Genetic Information and Privacy Interests: The DNA Fingerprinting Act

7 Pages Posted: 8 Mar 2019

See all articles by Ronald J. Rychlak

Ronald J. Rychlak

University of Mississippi, School of Law; Ave Maria Law School

Multiple version iconThere are 2 versions of this paper

Date Written: February 18, 2015


For several years, the federal government and most American states have had legislation regarding the collection of DNA, usually from convicted felons. These laws vary significantly from one state to another, but all states share their DNA information with a national database, the FBI Laboratory’s Combined DNA Index System (CODIS). In 2000, with the enactment of the DNA Analysis Backlog Elimination Act, authorities could compel individuals convicted of murder, manslaughter, sexual abuse, child abuse, kidnapping, robbery, burglary, or any attempt or conspiracy to commit these crimes, to submit a DNA sample. Federal, state, and local law enforcement could also input DNA samples to CODIS and compare them to samples collected elsewhere.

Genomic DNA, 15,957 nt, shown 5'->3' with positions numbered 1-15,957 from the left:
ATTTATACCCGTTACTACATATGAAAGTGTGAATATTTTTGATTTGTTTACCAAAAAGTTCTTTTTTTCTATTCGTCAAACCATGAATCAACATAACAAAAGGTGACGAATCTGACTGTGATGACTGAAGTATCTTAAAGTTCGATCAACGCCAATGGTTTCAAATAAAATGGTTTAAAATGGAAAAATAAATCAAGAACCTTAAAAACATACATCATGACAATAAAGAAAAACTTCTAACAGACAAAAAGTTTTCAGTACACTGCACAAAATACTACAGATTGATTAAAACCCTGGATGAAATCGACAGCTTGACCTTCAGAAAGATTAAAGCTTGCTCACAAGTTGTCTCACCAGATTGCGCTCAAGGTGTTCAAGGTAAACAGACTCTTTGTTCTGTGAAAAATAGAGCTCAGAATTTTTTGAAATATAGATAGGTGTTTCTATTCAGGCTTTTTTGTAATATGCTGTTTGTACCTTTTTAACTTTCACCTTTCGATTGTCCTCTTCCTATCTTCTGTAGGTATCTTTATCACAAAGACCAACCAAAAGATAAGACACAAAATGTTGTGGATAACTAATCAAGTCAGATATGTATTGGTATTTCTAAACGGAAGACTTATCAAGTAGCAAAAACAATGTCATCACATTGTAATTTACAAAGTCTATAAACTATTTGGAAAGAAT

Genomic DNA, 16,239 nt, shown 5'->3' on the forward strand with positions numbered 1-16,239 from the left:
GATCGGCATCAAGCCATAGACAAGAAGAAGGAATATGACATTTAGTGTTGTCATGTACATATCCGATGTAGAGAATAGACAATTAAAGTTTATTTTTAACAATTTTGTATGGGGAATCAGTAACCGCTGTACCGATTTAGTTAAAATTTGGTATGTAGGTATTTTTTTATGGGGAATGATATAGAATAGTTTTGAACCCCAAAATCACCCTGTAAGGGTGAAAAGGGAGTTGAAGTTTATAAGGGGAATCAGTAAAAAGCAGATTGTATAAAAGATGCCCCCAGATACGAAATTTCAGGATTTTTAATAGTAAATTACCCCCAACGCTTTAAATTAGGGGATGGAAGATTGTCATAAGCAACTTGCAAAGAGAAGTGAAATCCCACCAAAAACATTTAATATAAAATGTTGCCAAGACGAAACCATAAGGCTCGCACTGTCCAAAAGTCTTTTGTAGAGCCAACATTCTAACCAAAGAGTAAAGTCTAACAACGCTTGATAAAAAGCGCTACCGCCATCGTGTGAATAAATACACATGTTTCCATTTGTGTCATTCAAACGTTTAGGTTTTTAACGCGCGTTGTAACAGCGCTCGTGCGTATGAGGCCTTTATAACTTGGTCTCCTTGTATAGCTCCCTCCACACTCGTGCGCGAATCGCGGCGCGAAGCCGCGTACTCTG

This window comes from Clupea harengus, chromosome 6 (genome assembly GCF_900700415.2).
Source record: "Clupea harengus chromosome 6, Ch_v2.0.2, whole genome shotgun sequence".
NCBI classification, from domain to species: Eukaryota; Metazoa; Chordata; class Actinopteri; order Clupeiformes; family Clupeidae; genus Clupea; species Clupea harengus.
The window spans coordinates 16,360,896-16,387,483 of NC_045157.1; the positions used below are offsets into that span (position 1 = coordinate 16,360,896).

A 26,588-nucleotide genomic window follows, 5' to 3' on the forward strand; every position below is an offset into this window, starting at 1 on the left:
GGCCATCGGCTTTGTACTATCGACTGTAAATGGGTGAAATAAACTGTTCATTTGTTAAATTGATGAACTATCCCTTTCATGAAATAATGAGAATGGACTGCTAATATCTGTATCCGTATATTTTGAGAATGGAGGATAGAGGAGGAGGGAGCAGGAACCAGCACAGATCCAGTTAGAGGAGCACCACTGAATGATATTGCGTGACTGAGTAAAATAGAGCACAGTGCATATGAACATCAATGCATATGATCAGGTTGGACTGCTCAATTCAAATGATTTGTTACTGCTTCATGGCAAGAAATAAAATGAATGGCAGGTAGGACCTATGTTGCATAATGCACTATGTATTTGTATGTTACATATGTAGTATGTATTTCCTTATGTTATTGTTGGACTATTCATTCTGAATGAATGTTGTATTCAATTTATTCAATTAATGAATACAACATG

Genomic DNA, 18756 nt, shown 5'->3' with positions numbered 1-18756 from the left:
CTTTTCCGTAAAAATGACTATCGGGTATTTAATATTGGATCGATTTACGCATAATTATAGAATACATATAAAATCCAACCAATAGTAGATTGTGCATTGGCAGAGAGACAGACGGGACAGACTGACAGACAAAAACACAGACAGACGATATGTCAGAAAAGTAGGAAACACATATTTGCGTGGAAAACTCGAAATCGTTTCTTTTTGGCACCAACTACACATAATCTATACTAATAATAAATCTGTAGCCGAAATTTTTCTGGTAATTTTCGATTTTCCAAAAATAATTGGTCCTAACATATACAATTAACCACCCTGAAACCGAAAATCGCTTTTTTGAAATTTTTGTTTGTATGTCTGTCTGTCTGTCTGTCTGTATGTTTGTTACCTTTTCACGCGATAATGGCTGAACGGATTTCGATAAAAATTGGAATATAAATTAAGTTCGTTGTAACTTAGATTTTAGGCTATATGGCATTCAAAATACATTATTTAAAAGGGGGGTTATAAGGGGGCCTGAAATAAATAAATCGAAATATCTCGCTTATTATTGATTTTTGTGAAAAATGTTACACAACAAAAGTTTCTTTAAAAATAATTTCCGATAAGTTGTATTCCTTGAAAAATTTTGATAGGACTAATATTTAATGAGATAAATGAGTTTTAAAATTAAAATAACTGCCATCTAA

The match of crime scene DNA to an individual by comparison through a database is known as a “cold hit.” Such collection and use of DNA samples raises significant Fourth Amendment concerns. This paper argues that the benefits of collection and use of DNA evidence outweighs the risks associated with it and that the practice is constitutional.

Keywords: DNA, CODIS, Cold Hit

JEL Classification: K14

Suggested Citation

Rychlak, Ronald J., Genetic Information and Privacy Interests: The DNA Fingerprinting Act (February 18, 2015). Available at SSRN: or

Ronald J. Rychlak (Contact Author)

University of Mississippi, School of Law ( email )

Lamar Law Center
P.O. Box 1848
University, MS 38677
United States
662 915 6841 (Phone)
662 915 6842 (Fax)


Ave Maria Law School ( email )

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